A particular diagram-based methodology was applied to explore the relationship between multivariate variables based on Wright (1921), through which the ‘path coefficients’ term was derived [104]. Path coefficients are uniform forms of linear regression weights that are used to explore the possible link between statistical variables in SEM (structural equation modeling) methodology. Table 5 illustrates the perceived values of the path coefficient that determine the existence or non-existence of relationships. H1 which indicates the relationship between the perceived financial perspective and perceived organizational performance is accepted. The values depict that H1 is accepted, and the resultantly perceived financial perspective has a positive influence on the perceived organizational performance. The p-value is less than 0.05. H5 is not accepted, which means there is no relationship between the perceived financial perspective and sustainable development. The P and T values are beyond the accepted values; hence, the values predict that the perceived financial perspective does not positively influence sustainable development (p = 0.183, t = 1.332).
Similarly, H9 is also not accepted, which indicates no relationship between perceived organizational performance and sustainable development. The p-value of OP and SD is 0.611, which is higher than 0.05; hence, this hypothesis is not accepted which resultantly denies the hypothesis that perceived organizational performance positively influences sustainable development. Hypotheses H2, H3, H4, H6, H7, and H8 are accepted in this study, which indicates that perceived customers’ perspective, perceived internal business perspective, perceived learning, and growth perspective have a significant positive influence on perceived organizational performance and sustainable development. The p-values are in an acceptable range, as are the f and t values. The following table is useful for the practitioner to decide usage of the research model. It indicates model testing and the implications of consequences. The rejection and acceptance of the hypothesis are meaningful to the practitioners in order to set the clear direction of their organizations with respect to the usage of BSC concepts in their respective firms.

5. Implications

Primarily, the study was conducted to check the relationship between the strategic management system and sustainable development. SMS utilized BSC as a theoretical lens and sustainable development with respect to environmental sustainability. The research used perceived organizational performance as an intervening variable. The studies in the past did not explicitly explore the combination of BSC and sustainable development by including perceived organizational performance in existing settings [91,92]. Therefore, previous studies have fragmented pictures of the phenomenon and have revealed contradicting and inconsistent results. Therefore, making it possible to understand the concept in one go, the current study combines the BSC factors for the power sector, which is the hub of economies. It is worthwhile to consider that the organizational performance and sustainable development are measured with perceived aspects. Due to the limitation of the study, the operationalization of these effects is not measured among the different levels of management, such as the top, middle, and lower levels. Hence, it is caution for policy maker to consider this effect at the time of application.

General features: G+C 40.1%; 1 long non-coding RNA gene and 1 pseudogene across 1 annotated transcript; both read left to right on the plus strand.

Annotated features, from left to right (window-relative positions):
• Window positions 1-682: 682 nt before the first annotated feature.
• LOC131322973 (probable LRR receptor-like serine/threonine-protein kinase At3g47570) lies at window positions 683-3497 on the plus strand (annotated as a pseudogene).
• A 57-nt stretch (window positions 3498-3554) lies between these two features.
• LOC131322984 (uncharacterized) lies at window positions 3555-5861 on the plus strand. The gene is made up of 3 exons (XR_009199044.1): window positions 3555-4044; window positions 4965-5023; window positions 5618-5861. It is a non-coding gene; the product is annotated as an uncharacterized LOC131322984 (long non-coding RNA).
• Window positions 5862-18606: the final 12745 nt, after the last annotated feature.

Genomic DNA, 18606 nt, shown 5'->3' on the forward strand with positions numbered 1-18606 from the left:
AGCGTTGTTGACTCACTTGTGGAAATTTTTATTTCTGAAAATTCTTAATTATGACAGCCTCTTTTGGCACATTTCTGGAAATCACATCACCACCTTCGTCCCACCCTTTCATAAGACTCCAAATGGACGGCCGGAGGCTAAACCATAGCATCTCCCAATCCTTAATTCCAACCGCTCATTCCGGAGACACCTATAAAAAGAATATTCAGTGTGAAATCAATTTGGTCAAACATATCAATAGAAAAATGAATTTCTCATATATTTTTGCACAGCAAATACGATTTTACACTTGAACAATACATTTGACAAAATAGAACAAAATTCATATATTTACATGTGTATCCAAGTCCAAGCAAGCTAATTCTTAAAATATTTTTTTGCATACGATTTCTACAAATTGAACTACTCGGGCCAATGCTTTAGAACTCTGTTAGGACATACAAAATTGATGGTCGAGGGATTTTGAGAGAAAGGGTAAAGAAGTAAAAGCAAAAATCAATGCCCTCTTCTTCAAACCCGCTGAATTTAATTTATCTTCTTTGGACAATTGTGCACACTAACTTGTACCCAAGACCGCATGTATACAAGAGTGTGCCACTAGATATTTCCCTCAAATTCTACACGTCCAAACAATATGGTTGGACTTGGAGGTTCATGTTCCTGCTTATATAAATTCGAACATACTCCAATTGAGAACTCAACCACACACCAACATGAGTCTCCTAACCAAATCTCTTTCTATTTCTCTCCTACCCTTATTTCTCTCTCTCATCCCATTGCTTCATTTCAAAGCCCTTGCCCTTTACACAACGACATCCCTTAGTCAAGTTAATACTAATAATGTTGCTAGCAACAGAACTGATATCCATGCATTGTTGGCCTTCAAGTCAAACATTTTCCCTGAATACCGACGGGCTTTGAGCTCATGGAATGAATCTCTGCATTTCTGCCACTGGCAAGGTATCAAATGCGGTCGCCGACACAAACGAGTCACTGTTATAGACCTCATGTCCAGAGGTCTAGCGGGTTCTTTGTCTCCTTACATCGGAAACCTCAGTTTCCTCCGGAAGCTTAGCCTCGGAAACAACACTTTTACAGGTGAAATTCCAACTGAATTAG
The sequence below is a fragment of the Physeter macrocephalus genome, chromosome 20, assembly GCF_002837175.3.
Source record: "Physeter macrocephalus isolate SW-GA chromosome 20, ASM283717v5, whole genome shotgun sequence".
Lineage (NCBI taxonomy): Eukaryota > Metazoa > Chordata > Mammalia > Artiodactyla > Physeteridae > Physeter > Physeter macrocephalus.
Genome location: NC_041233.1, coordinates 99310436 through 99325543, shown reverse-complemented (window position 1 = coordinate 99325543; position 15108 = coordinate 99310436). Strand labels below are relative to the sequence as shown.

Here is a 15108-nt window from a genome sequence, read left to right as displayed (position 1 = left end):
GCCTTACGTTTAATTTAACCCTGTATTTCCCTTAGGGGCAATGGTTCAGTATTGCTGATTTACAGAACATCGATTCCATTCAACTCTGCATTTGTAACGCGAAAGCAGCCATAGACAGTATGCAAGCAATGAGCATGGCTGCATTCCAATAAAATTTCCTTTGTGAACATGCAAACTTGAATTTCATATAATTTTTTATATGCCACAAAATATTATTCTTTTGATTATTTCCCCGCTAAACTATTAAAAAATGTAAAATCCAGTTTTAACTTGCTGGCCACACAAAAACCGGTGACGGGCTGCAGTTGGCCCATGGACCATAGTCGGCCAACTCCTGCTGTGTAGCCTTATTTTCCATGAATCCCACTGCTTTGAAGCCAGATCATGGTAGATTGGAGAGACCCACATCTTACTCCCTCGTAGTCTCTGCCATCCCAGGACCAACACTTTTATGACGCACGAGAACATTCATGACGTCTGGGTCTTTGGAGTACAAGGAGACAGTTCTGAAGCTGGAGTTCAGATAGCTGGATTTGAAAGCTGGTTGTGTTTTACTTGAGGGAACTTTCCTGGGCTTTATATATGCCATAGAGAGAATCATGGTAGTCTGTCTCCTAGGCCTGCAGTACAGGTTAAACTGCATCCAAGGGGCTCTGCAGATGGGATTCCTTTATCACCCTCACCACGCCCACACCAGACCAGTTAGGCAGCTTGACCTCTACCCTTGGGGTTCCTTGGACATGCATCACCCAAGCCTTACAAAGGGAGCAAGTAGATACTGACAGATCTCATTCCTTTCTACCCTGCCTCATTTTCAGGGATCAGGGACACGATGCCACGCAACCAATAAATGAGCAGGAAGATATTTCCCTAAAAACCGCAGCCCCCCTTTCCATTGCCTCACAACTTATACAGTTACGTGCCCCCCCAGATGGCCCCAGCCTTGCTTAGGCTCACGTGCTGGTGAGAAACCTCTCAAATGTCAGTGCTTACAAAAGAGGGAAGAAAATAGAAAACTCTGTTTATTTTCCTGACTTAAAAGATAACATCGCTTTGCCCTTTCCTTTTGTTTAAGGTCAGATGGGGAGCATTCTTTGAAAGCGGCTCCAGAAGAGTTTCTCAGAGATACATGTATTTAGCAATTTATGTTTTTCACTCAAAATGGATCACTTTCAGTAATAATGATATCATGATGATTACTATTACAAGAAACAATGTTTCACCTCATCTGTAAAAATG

Theoretical implications: Primarily, the study was conducted to check the relationship between the strategic management system and sustainable development. SMS utilized BSC as a theoretical lens and sustainable development with a perspective of environmental sustainability. The research used perceived organizational performance as an intervening variable. By bridging the gap mentioned, the current research significantly contributes to the literature of BSC, organizational performance, and sustainable development. It is pivotal to state that literature on BSC in the current setting is limited [16,18], especially concerning the power sector. Therefore, the current study is enriched with literature to support the phenomenon in the contextual setting of developing countries, exclusively in the context of Pakistan. Likewise, the literature on BSC is disjointed and based on confusion for understanding and implications [91]; therefore, the current investigation traces the true essence of the phenomenon. Moreover, the current research framework is unique, which has not been studied widely, especially in the power sector. In this way, the current study is a prime source for power generation organizations to adopt and implement the framework to gain a sustainable competitive advantage that is unique in approach.